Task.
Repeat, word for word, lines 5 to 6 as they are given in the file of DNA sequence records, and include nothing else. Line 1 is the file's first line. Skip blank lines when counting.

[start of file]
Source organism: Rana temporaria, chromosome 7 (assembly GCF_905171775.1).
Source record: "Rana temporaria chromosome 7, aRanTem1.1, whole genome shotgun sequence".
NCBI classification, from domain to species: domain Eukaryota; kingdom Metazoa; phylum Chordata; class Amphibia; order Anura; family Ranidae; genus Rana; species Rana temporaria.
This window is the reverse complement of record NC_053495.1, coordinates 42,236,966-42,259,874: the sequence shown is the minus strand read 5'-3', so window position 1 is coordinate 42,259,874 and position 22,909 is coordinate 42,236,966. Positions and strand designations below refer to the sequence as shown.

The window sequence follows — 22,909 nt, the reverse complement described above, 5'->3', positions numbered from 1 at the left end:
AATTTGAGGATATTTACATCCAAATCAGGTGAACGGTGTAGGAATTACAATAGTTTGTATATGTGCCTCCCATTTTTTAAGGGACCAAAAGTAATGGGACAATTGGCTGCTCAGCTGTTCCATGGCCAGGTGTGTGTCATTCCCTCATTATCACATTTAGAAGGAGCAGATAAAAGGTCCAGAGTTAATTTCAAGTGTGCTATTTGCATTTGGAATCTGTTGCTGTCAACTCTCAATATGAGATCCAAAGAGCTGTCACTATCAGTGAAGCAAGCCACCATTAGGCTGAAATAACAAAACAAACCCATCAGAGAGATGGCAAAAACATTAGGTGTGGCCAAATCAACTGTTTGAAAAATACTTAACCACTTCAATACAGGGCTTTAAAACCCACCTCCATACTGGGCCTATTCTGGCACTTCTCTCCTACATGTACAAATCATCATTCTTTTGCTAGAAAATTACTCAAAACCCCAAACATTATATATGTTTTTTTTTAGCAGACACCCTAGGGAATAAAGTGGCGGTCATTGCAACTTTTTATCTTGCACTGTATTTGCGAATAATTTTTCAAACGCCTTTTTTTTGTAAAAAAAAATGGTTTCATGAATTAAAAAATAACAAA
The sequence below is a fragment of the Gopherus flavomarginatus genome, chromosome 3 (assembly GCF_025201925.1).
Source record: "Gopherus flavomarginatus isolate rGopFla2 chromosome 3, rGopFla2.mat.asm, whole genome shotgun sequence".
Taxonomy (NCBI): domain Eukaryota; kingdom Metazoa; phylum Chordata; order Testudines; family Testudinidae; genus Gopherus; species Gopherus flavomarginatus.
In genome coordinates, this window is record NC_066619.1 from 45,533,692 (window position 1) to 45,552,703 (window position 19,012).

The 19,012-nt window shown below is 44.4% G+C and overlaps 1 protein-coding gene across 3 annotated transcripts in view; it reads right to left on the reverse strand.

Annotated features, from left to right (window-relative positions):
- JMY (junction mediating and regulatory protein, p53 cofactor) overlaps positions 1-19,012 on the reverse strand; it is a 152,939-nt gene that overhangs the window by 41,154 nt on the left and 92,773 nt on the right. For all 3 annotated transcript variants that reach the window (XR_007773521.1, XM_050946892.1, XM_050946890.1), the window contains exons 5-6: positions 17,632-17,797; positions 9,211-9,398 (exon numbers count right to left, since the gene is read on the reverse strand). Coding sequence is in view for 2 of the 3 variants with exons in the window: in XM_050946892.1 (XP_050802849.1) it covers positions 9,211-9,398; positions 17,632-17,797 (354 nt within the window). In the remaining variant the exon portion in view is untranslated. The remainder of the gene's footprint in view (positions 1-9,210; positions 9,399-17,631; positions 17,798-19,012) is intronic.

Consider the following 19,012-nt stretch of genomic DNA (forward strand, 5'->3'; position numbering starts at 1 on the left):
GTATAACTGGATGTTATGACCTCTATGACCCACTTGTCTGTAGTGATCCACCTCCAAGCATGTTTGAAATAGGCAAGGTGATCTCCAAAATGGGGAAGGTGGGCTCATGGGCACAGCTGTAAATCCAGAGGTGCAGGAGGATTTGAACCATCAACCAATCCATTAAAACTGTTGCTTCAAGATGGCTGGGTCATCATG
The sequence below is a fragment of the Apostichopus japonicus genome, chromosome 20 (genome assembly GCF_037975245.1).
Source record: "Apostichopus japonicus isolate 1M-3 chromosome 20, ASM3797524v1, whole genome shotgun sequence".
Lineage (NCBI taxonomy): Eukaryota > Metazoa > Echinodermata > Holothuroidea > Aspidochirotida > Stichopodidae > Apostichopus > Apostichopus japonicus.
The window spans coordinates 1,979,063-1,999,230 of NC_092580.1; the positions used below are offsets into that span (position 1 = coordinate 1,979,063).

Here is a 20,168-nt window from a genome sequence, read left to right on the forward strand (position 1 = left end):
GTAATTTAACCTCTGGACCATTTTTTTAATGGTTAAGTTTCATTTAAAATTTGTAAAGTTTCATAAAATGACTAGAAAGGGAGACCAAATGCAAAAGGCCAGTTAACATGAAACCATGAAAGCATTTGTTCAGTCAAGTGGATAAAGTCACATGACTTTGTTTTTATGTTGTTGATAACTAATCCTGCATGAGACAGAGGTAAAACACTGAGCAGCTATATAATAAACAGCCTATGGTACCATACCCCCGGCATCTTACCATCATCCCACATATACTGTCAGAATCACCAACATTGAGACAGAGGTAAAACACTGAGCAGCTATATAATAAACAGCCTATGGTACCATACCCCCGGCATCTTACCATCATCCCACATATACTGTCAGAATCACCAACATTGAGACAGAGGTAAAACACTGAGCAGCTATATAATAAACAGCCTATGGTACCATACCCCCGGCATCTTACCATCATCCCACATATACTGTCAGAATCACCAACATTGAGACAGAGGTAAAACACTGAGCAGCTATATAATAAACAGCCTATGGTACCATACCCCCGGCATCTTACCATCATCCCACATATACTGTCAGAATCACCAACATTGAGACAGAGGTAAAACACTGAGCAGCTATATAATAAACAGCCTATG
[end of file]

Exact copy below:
The window sequence follows — 22,909 nt, the reverse complement described above, 5'->3', positions numbered from 1 at the left end:
AATTTGAGGATATTTACATCCAAATCAGGTGAACGGTGTAGGAATTACAATAGTTTGTATATGTGCCTCCCATTTTTTAAGGGACCAAAAGTAATGGGACAATTGGCTGCTCAGCTGTTCCATGGCCAGGTGTGTGTCATTCCCTCATTATCACATTTAGAAGGAGCAGATAAAAGGTCCAGAGTTAATTTCAAGTGTGCTATTTGCATTTGGAATCTGTTGCTGTCAACTCTCAATATGAGATCCAAAGAGCTGTCACTATCAGTGAAGCAAGCCACCATTAGGCTGAAATAACAAAACAAACCCATCAGAGAGATGGCAAAAACATTAGGTGTGGCCAAATCAACTGTTTGAAAAATACTTAACCACTTCAATACAGGGCTTTAAAACCCACCTCCATACTGGGCCTATTCTGGCACTTCTCTCCTACATGTACAAATCATCATTCTTTTGCTAGAAAATTACTCAAAACCCCAAACATTATATATGTTTTTTTTTAGCAGACACCCTAGGGAATAAAGTGGCGGTCATTGCAACTTTTTATCTTGCACTGTATTTGCGAATAATTTTTCAAACGCCTTTTTTTTGTAAAAAAAAATGGTTTCATGAATTAAAAAATAACAAA